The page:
An Outdoor Adventure & Pro Sports Paradise. Denver has the nation’s largest city park system and 850 miles of urban trails, perfect for exploring on two feet or two wheels. There are dude ranches and fly-fishing for outdoor enthusiasts and whitewater kayaking or rafting to whet the appetites of adventure seekers. Take in the sights from above on a balloon or helicopter tour, or on the ground with horseback riding or an off-road adventure. And you can be in the Rocky Mountains in 20 minutes, where hiking, snowboarding and more await – sometimes all in the same day. The Mile High City is also home to no less than eight pro sports teams. Baseball, basketball, soccer, football, hockey, lacrosse, rugby – Denver’s got it all. Remember, when you’re out in the city, stop in at one of the city’s conveniently located Visitor Information Centers for info on outdoor recreation, sports and everything else you need to know about Denver.

Denver Attractions. From museums built just for kids to nightclubs built just for adults, Denver has no shortage of things to do. Set your sights on local wildlife at the zoo or aquarium, throw caution to the wind at the only downtown amusement park in the country, or spend an afternoon at a Front Range winery or brewery. Denver’s attractions are sure to fill you with a wide range of sights, sounds and experiences you can take back home with you. And remember, when you’re out in the city, stop in at one of the city’s conveniently located Visitor Information Centers for brochures, coupons and attractions info.

Arts & Culture. Denver has always been a town that embraces diverse cultural experiences and creative endeavors; after all, the city had an opera before it had a school. Today, you can experience Denver’s thriving art scene at local galleries, dozens of public museums and the Denver Performing Arts Complex, which includes ten venues for Broadway theatre, opera, ballet and the symphony. Discover the creative vitality that makes Denver a great place to live and to visit. And remember, when you’re out in the city, stop in at one of the city’s conveniently located Visitor Information Centers for all the arts & culture info you need.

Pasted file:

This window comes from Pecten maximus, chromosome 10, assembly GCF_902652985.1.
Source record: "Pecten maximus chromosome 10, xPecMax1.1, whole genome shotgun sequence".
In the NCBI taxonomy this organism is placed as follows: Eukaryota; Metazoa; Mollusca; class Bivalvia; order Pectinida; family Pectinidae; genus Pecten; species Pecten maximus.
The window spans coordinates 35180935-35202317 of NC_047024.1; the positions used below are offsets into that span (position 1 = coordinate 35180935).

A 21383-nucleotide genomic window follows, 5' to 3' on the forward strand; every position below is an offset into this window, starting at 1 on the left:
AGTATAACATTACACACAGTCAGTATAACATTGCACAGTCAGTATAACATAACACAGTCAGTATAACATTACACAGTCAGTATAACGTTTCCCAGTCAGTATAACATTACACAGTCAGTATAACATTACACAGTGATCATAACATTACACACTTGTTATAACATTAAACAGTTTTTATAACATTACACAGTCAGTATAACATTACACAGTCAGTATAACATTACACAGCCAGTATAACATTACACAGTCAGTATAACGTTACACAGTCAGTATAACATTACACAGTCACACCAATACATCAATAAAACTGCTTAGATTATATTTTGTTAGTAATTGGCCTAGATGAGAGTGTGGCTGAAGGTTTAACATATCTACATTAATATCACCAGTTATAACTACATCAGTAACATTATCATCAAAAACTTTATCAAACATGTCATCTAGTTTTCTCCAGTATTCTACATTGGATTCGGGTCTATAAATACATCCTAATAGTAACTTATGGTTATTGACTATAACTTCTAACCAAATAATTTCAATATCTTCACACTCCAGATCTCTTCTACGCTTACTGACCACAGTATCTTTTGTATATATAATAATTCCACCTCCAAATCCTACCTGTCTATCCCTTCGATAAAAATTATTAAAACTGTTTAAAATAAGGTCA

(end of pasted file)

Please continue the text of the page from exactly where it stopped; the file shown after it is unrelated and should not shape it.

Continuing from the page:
Denver Dining & Nightlife. When the sun comes up over the eastern plains, Denver comes to life with breakfast bistros, power lunch cafes, trendy diners and fusion eateries waiting to satisfy your hunger. After the sun goes down, the city continues to shine with a collection of restaurants that are garnering national recognition. And for those late night cravings, the nightlife in Denver has that certain vibe. Energetic. Lively. Welcoming. From upscale wine and martini bars, to hot salsa clubs, to neighborhood bars and rooftop patios, you instantly feel you belong as you mix. And remember, when you’re out in the city, stop in at one of the city’s conveniently located Visitor Information Centers for dining & nightlife guidance.

Mile High Transportation. Whether on foot, by car or by light rail, Denver is an easy city to get around. Downtown is very pedestrian friendly, but you can also hop on the free shuttle that runs along the 16th Street Mall. The Light Rail connects downtown to the suburbs; buses and taxis offer convenient transport. Denver’s grid-like design makes most routes easy to navigate by car using a map, and numerous options are available for disabled travelers. The city is accessible via a number of highways, including E-470, a toll highway that runs along the eastern perimeter of the Denver metropolitan area. A portion of Interstate 25 (I-25) is reserved for high occupancy vehicles and EXpressToll customers.  Five rental car companies have created a system that allows non-stop tolling, therefore these customers can travel on the roads as if they are an EXpressToll customer. And remember, when you’re out in the city, you can always stop in at one of Denver’s conveniently located Visitor Information Centers for guidance.